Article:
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Using Active Patterns to help model business cases

In my previous post on refactoring and FsCheck, I left the code in a "broken" state. We refactored code from a set of if / then expressions into a pattern match, but accidentally changed the behaviour in the process by changing the order in which the checks were evaluated.

// Original code
let rateCustomer customer =
    if customer.Balance < 0 then Bad
    elif customer.Purchases = 0 then Ok
    else Good

// Refactored code with a bug
let newRateCustomer customer =
    match customer with
    | { Purchases = 0 } -> Ok
    | _ when customer.Balance < 0 -> Bad
    | _ -> Good

The good thing here is that we used FSCheck to prove that the two functions no longer had the same behaviour. However, it's even better if we can use the type system to fix this issue "at source" (literally!): in this case, Active Patterns provide a nice stepping stone to allow us to fix this code by making the ordering of the pattern irrelevant.

Moving from implicit to explicit business rules

In reality, the logic implemented in the first code sample could be more explicit:

  • If the customer has a negative balance, regardless of the number of purchases, rate them Bad.
  • If the customer has a positive balance and has made no purchases, rate them Ok.
  • If the customer has a positive balance and made some purchases, rate them Good.

We can illustrate this in a "truth table":

Balance Purchases Rating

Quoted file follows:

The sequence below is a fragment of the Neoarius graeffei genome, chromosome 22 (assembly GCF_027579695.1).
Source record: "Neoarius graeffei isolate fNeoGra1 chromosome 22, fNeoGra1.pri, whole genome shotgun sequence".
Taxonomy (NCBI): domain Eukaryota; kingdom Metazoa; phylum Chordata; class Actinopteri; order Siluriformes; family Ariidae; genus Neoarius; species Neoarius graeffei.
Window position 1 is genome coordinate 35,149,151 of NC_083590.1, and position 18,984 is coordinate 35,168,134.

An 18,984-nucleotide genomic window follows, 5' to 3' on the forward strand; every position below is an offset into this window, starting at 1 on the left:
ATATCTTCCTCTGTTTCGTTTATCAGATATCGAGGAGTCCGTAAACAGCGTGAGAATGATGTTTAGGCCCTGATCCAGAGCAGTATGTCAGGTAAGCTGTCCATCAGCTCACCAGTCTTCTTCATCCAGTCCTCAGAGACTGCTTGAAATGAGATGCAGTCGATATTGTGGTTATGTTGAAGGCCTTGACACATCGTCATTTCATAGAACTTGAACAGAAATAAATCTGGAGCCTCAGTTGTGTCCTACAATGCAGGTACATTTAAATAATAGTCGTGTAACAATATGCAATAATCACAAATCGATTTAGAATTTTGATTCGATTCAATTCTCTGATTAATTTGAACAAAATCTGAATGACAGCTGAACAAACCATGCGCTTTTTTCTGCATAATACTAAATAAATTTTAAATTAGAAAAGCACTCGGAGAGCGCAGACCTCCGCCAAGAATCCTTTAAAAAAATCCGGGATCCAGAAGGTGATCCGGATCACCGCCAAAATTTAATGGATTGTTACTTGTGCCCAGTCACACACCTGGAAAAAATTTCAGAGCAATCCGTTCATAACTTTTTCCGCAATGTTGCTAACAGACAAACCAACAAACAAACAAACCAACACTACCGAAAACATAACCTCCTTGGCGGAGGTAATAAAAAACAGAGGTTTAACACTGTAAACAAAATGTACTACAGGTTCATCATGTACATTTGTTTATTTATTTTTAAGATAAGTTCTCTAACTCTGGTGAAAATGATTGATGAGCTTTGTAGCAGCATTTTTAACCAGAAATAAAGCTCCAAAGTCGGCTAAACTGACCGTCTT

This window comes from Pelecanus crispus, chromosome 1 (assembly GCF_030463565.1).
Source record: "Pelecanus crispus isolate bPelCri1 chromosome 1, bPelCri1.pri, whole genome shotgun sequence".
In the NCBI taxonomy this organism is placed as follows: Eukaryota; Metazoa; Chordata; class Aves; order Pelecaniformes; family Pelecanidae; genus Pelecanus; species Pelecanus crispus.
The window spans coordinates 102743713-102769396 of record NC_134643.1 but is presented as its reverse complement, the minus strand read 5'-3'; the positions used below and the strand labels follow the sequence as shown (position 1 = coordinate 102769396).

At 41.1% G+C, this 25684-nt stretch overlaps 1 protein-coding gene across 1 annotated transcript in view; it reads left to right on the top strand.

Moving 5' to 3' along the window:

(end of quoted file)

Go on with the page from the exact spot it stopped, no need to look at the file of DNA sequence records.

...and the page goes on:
Negative None Bad
Negative Some Bad
Positive None Ok
Positive Some Good

Notice that in the table above, for completeness I've actually "denormalised" the Negative Balance case into both explicit cases (None and Some purchases).

Moving to this type of approach - where we explicitly map out all cases - means that ordering doesn't matter any more.

Using Active Patterns to quickly model truth tables

In F#, we can use Active Patterns in conjunction with pattern matching to help build up this truth table in code:

let (|NoPurchases|SomePurchases|) customer =
    match customer with
    | { Purchases = 0 } -> NoPurchases
    | _ -> SomePurchases
let (|NegativeBalance|NonNegativeBalance|) customer =
    match customer with
    | _ when x.Balance < 0 -> NegativeBalance
    | _ -> NonNegativeBalance

Armed with these two patterns, we can combine them together in a pattern match, without the need to explicitly create a new type or to map Customer into another shape:

let superRateCustomer customer =
    match customer with
    | NonNegativeBalance & SomePurchases -> Good
    | NonNegativeBalance & NoPurchases -> Ok
    | NegativeBalance & NoPurchases -> Bad
    | NegativeBalance & SomePurchases -> Bad

Notice that I've deliberately re-ordered the pattern matches compared to the original code sample - but it no longer matters, since every case is much more explicit about what is being matched on. Running FSCheck now will also prove that the logic is consistent with the original function:

Check.Quick (areBothFunctionsTheSame rateCustomer superRateCustomer)
Ok, passed 100 tests.

Note that we could simplify the new pattern matching (if we really wanted to) by either combining the two "Bad" cases without sacrificing the explicit nature of the checks using the | (or) operator:

let superRateCustomer customer =
    match customer with
    | NonNegativeBalance & SomePurchases -> Good
    | NonNegativeBalance & NoPurchases -> Ok
    | NegativeBalance & (NoPurchases | SomePurchases) -> Bad

Alternatively, we could entirely replace the condition with _ (wildcard).

Summary

Truth tables are a useful way to model all combinations of different dimensions for a given business rules, and pattern matching combined with active patterns in F# provide an excellent way to represent these directly in code.